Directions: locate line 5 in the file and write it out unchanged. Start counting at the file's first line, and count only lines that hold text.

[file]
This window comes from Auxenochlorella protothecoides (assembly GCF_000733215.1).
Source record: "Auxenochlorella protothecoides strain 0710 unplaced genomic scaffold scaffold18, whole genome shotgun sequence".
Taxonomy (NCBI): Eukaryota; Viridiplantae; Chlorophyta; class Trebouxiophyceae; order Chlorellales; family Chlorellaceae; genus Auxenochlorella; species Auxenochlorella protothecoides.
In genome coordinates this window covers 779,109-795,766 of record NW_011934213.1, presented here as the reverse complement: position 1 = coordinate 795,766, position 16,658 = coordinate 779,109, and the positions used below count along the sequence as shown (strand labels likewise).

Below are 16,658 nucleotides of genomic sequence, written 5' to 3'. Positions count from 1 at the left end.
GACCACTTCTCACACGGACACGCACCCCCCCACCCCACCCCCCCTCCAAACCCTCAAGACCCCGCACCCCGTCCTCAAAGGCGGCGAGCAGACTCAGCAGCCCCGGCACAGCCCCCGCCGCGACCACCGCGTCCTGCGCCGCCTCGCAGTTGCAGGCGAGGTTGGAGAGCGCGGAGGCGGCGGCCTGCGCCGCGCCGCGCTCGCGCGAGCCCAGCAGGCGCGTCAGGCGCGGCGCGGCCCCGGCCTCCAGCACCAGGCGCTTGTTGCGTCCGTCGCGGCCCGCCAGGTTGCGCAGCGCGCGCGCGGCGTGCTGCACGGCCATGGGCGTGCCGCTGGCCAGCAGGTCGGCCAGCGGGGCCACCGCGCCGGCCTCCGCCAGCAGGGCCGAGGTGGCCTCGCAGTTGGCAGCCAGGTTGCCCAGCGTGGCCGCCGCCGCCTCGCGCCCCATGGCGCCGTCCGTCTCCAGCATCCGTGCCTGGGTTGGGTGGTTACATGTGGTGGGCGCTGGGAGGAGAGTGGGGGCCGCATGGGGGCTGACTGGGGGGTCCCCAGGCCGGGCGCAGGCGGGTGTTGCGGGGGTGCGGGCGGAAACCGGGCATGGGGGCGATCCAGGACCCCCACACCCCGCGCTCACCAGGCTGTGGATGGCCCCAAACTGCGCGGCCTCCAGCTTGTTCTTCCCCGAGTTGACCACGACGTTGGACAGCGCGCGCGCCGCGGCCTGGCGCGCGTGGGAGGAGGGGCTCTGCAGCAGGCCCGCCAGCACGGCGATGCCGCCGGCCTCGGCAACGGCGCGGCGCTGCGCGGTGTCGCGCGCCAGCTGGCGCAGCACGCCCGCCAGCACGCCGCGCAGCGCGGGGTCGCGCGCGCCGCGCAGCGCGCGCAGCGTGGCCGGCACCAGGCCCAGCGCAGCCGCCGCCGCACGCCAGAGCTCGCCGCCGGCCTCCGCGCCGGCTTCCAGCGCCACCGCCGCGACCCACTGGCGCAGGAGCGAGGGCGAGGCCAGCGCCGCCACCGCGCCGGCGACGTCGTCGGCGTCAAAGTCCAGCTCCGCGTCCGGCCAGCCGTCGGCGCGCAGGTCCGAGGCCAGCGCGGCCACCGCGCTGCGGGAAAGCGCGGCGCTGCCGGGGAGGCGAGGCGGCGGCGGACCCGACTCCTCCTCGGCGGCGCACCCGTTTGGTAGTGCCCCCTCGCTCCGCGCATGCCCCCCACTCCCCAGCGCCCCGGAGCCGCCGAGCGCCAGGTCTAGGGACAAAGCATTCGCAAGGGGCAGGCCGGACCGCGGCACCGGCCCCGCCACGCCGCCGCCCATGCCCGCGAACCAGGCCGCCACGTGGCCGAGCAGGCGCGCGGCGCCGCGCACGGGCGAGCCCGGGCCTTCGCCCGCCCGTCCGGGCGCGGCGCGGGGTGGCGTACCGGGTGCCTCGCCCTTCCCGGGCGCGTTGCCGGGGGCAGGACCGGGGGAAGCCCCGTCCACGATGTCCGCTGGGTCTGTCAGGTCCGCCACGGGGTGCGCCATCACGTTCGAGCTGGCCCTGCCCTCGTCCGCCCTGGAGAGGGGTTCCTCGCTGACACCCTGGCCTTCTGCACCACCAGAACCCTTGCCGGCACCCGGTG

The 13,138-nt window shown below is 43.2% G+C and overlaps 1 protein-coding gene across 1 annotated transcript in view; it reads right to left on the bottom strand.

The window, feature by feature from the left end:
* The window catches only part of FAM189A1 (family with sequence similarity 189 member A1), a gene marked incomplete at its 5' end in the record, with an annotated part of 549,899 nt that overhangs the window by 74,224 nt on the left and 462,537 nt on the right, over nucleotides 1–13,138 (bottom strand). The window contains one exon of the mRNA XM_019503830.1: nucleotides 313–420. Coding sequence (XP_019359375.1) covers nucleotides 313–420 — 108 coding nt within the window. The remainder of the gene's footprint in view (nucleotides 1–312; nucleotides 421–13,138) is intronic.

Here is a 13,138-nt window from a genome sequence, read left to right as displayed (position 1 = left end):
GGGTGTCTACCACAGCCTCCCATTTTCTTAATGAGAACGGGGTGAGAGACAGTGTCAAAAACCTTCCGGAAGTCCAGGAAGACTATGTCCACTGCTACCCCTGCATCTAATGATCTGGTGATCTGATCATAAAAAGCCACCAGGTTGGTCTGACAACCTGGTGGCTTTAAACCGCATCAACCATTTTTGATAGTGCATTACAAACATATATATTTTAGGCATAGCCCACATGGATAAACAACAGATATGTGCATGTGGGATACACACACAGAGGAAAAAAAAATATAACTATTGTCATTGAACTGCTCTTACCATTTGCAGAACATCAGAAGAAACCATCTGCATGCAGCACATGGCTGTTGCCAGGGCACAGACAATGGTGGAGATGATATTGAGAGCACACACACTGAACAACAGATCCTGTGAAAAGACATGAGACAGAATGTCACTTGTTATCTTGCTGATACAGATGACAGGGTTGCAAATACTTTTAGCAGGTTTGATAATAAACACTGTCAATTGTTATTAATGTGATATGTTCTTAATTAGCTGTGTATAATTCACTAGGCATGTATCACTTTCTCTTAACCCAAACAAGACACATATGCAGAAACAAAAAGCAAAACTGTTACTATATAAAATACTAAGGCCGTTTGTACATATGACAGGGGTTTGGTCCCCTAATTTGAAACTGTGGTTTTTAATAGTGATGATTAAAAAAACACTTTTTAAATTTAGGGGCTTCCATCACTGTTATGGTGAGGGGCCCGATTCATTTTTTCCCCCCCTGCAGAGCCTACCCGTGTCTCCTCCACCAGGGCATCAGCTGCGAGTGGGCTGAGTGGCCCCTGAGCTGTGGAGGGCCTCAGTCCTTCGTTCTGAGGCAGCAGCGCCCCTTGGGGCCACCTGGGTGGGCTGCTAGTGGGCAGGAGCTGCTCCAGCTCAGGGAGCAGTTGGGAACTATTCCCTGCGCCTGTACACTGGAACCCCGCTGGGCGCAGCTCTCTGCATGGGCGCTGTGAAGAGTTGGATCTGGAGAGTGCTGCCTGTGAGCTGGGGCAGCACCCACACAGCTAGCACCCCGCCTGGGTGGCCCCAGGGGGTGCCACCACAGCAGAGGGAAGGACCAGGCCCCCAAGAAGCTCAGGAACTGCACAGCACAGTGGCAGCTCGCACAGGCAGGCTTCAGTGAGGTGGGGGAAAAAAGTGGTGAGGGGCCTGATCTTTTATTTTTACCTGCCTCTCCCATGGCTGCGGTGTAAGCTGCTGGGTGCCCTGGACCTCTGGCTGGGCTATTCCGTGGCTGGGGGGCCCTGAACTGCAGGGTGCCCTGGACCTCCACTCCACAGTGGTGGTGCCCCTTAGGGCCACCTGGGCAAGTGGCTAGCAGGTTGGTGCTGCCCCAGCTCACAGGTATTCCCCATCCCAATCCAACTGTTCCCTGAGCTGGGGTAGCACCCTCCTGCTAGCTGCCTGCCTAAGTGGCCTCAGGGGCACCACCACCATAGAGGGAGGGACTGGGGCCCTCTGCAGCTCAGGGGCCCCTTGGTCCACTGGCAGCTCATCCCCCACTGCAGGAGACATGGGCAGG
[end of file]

Below are 16,658 nucleotides of genomic sequence, written 5' to 3'. Positions count from 1 at the left end.